Ok, to get super technical, it's more like Lumbo--that's to say it's Lois's version of Gumbo. The biggest differences you'll find between what I'm about to post and more traditional gumbo is a lack of celery and okra, and the inclusion of green beans and corn. Those are the vegetables I like and dislike. That's the beauty of gumbo--you can kind of adjust to suit your own personal tastes
4-6 tomatoes on the vine
1 large white onion
1 large green pepper
1/2 pound fresh green beans, snapped
1 can white and yellow corn nibblets
1/2 pack Andouille Sausage (I know they sell a variety at Publix--you can go for the straight Andouille, or spice it up with one of the flavor varieties)
1/2 pound boneless, skinless chicken tenders
2 boxes chicken broth (I tend to use Swanson, but to each their own)
Garlic butter (Land o'Lakes sells it in a small tub--you'll use about half of it)
Cajun Seasoning (Tony Catchotoree is both common and good)
Dice the tomatoes as finely as possible--bascially, just don't have any large chunks. Throw them in a large boiler (really large) with about a tablespoon or so of the garlic butter and about a half cup of chicken broth (roughly a quarter of one box of broth). Cook on medium until tomatoes have essentially boiled down to juice.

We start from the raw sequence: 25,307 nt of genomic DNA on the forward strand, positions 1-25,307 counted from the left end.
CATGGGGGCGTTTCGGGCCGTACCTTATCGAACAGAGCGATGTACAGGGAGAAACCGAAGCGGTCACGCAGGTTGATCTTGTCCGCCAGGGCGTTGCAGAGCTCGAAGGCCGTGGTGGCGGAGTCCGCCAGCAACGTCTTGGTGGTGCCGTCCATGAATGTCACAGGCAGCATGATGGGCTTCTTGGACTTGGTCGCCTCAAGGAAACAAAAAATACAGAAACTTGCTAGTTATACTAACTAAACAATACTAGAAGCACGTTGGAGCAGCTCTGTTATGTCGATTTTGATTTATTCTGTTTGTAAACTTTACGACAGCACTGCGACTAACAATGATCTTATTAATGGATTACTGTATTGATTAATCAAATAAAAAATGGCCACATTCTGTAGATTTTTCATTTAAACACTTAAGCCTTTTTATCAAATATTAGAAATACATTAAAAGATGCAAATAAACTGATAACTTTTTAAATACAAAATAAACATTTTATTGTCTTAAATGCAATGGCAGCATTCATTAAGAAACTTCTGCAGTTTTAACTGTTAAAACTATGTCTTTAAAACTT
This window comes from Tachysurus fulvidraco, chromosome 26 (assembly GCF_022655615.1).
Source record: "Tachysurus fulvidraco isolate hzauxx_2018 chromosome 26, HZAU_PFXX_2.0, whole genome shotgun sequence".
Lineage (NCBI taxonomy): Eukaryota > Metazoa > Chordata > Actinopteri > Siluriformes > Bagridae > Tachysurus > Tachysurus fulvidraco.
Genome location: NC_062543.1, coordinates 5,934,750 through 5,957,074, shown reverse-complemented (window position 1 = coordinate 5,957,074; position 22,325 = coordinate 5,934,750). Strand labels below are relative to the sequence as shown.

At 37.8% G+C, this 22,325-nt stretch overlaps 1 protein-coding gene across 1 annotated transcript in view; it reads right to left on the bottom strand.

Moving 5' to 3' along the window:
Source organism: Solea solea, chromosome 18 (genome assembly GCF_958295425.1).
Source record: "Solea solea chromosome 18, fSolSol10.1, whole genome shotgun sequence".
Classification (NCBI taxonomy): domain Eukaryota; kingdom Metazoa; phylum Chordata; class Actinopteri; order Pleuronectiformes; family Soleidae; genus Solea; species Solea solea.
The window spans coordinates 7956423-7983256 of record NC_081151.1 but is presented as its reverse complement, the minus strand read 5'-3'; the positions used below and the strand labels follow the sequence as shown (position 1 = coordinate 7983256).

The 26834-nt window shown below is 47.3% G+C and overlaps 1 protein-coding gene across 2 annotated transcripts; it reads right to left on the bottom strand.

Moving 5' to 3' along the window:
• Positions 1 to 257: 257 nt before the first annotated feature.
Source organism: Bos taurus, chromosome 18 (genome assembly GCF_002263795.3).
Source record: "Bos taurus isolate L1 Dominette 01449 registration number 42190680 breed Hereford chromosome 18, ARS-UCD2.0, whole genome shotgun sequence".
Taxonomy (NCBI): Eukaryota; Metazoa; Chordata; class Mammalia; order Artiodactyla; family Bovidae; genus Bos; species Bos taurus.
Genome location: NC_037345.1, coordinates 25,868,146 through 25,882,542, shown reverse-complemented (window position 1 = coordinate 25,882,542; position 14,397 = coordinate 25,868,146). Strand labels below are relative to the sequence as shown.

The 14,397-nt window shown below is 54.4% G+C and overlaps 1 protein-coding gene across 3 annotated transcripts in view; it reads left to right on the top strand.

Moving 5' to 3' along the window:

While that's happening, slice and dice the green peppers and onions. (Hopefully you know to throw the seeds away--if not, you do know). Throw them in a sauce/saute pan with another tablespoon of the garlic butter and cook them until tender, usually about 5-10 minutes. When they're tender, simply dump them into the boiler with the tomatoes. Add the green beans and corn and the remaining broth in the open box, and start seasoning. This part's a little tricky--there's no definite amount you need to use, it's all up to you and your ability to handle spice. I usually start with about a quarter of the container (yes, that much) and work from there. Cover and let simmer.
In your handy-dandy pan, melt 3-4 tablespoons garlic butter. (I told you we'd be using a lot). Dice the chicken and andouille sausage and throw in the pan. Cook until done or until really, really done--I like my chicken blackened. For extra kick, add a good shake or two of cajun seasoning.When you've got the meat cooked to your satisfaction, dump it into the boiler. Cover and simmer.
If you've been keeping up with the food portion of this blog, you'll know how to make a roux. Again, the color of the roux will depend on your personal tastes--I tend to use a dark roux for a strong flavor. Once you have the roux, dump it into the boiler. Add the remaining broth, which at this point should be about half a box, and give a taste. If it's spicy enough, leave well enough alone. If not, keep adding spice until your tastebuds are singing. Turn the heat down to low and let simmer for an hour or so, until the flavor is in there pretty good.
Now, most people will serve gumbo over rice. I do about half the time; the other half I just eat as-is. Hey, there's a lot going on in that pot.
Next week, in honor of Thanksgiving, I'll share my version of pumpkin pie. Or maybe sweet potato. Either way, we're doing pie next week. Woohoo for pie!